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A recent sermon was on Abram’s encounter with the mysterious Melchizedek.  Since it was a sermon, I just briefly mentioned that he was a man who was a type of Christ.  He was not, as some have thought, the pre-incarnate Son of God.

I had a question about that.  I did some more research, particularly on the Hebrews 7 passage at the crux of the issue.  I also went back to my unpublished work on the priestly ministry of Jesus.  Here’s what I said there (sorry the footnotes are incomplete):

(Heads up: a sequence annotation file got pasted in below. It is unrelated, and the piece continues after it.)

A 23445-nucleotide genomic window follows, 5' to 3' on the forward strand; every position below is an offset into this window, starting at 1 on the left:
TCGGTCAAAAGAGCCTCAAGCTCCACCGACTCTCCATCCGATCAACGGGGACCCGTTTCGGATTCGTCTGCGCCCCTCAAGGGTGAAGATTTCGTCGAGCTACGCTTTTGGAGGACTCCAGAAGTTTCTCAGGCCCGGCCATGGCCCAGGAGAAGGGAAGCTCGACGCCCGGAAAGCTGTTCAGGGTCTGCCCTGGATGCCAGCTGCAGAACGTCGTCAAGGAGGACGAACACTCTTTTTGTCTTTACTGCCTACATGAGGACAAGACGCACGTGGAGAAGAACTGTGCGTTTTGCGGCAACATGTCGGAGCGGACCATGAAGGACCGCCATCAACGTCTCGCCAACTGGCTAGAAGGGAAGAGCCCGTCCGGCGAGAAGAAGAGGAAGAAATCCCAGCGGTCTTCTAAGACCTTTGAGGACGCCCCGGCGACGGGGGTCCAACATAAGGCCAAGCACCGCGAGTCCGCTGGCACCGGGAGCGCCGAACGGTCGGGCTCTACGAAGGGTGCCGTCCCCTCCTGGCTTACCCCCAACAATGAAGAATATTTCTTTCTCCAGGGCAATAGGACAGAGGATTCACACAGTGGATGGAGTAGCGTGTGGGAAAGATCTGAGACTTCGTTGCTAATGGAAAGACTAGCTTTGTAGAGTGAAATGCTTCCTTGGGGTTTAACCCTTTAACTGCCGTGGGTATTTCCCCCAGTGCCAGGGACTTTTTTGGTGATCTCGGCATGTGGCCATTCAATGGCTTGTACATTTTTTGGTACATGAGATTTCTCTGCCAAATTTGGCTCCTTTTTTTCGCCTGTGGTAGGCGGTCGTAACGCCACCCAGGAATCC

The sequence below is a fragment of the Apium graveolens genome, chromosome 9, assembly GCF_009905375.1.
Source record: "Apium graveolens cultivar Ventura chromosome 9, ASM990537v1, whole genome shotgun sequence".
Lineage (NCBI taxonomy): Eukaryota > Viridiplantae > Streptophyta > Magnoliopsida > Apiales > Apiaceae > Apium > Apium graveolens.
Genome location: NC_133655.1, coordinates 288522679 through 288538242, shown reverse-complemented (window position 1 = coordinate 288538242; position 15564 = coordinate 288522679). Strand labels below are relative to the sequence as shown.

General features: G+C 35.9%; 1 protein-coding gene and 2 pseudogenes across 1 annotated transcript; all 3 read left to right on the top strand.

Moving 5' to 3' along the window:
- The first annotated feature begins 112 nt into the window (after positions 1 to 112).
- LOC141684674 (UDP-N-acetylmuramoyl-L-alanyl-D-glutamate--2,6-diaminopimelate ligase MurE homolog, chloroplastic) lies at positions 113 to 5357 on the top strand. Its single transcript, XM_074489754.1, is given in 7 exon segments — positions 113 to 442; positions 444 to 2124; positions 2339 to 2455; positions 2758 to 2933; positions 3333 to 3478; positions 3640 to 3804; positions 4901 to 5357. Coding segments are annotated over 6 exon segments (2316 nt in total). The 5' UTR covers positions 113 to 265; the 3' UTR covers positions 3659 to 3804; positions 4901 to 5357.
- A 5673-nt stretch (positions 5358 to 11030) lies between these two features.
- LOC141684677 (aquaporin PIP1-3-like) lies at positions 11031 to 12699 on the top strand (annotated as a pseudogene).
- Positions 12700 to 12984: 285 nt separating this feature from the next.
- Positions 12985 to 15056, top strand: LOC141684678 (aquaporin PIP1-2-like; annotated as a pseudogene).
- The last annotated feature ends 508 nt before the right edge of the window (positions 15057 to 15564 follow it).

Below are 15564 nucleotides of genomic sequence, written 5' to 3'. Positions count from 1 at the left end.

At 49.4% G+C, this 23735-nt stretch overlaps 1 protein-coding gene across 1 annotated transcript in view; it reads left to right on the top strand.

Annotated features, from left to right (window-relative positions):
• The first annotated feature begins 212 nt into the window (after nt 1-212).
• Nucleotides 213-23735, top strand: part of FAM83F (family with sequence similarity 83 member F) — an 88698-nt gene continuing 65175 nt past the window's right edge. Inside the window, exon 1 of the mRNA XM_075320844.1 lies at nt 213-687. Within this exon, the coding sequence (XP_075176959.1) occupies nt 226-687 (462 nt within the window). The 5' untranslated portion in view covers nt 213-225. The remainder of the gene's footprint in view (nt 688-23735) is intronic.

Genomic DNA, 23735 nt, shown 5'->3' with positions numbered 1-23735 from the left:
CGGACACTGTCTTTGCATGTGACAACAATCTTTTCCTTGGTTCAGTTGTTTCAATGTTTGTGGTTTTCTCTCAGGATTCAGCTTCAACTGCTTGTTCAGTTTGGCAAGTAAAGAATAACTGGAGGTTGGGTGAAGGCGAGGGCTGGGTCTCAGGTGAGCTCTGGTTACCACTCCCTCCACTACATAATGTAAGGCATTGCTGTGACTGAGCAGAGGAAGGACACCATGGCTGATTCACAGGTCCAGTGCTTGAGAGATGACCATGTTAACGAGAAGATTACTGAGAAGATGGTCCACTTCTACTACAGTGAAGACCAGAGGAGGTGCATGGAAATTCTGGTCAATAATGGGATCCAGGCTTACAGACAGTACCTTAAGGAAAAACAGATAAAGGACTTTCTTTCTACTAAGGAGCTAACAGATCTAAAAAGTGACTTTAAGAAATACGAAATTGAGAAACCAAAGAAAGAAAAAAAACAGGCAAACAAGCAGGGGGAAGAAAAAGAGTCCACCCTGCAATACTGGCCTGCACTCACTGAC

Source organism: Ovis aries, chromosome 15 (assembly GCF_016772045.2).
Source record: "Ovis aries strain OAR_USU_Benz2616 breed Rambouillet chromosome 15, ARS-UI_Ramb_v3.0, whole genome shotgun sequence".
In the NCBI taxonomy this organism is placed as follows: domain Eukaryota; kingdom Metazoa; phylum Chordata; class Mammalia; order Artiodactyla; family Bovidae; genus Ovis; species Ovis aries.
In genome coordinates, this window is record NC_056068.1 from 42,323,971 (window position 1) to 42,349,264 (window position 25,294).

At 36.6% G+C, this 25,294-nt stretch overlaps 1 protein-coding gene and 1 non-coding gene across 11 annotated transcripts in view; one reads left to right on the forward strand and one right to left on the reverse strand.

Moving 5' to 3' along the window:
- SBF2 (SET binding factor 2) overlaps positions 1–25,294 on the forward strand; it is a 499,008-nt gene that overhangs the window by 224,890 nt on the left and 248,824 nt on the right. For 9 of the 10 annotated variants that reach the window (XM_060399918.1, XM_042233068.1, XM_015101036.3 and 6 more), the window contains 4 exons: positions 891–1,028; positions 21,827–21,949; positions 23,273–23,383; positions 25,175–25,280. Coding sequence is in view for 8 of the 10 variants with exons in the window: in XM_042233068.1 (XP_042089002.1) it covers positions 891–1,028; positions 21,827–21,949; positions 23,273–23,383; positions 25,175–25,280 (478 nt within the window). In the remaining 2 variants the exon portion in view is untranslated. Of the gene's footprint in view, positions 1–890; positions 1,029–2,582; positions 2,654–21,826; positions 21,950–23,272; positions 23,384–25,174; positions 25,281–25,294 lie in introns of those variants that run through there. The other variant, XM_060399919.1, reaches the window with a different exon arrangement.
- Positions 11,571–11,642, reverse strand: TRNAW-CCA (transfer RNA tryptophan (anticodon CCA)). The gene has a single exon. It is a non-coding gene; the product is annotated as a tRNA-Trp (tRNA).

The author then begins to explain what he meant all the way back in chapter 5.  He feels compelled to remind them of who this man was since he is such a mysterious figure.  Who he was has been greatly discussed over the course of history.  There has been no limits to the speculation some have engaged in.  We do well to heed Turretin’s warning about “the silence of Scripture imposing silence upon us here in a certain manner and checking our curiosity.”[1] We will find by the way the Apostle describes him that he never thought that Melchizedek was the pre-incarnate Christ as some have supposed.  Neither are we to suppose that he was actually the Holy Spirit, or Shem, the son of Noah.

This man, at the time of Abraham, was a king of what was probably Jerusalem[2].  In addition to his duties as king he was also a priest.  In the midst of great paganism we find a priest to the Most High God, Jehovah.  Like Abraham, Melchizedek was a worshipper of Jehovah.